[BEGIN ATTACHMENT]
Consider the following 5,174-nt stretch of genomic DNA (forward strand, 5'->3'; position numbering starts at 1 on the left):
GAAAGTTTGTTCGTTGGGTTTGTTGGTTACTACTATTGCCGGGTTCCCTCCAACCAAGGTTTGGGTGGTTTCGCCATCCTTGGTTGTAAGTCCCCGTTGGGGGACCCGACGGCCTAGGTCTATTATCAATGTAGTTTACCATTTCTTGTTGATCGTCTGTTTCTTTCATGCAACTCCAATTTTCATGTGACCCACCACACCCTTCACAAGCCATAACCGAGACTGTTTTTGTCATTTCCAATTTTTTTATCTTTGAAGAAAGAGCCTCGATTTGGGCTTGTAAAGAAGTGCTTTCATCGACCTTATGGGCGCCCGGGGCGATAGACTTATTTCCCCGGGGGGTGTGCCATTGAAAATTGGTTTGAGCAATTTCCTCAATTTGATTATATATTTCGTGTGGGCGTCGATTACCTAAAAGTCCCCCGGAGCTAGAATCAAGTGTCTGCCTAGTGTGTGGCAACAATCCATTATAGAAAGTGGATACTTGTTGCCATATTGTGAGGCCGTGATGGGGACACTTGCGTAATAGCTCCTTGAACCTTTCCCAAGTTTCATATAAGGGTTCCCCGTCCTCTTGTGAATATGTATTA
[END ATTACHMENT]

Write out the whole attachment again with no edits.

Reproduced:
Consider the following 5,174-nt stretch of genomic DNA (forward strand, 5'->3'; position numbering starts at 1 on the left):
GAAAGTTTGTTCGTTGGGTTTGTTGGTTACTACTATTGCCGGGTTCCCTCCAACCAAGGTTTGGGTGGTTTCGCCATCCTTGGTTGTAAGTCCCCGTTGGGGGACCCGACGGCCTAGGTCTATTATCAATGTAGTTTACCATTTCTTGTTGATCGTCTGTTTCTTTCATGCAACTCCAATTTTCATGTGACCCACCACACCCTTCACAAGCCATAACCGAGACTGTTTTTGTCATTTCCAATTTTTTTATCTTTGAAGAAAGAGCCTCGATTTGGGCTTGTAAAGAAGTGCTTTCATCGACCTTATGGGCGCCCGGGGCGATAGACTTATTTCCCCGGGGGGTGTGCCATTGAAAATTGGTTTGAGCAATTTCCTCAATTTGATTATATATTTCGTGTGGGCGTCGATTACCTAAAAGTCCCCCGGAGCTAGAATCAAGTGTCTGCCTAGTGTGTGGCAACAATCCATTATAGAAAGTGGATACTTGTTGCCATATTGTGAGGCCGTGATGGGGACACTTGCGTAATAGCTCCTTGAACCTTTCCCAAGTTTCATATAAGGGTTCCCCGTCCTCTTGTGAATATGTATTA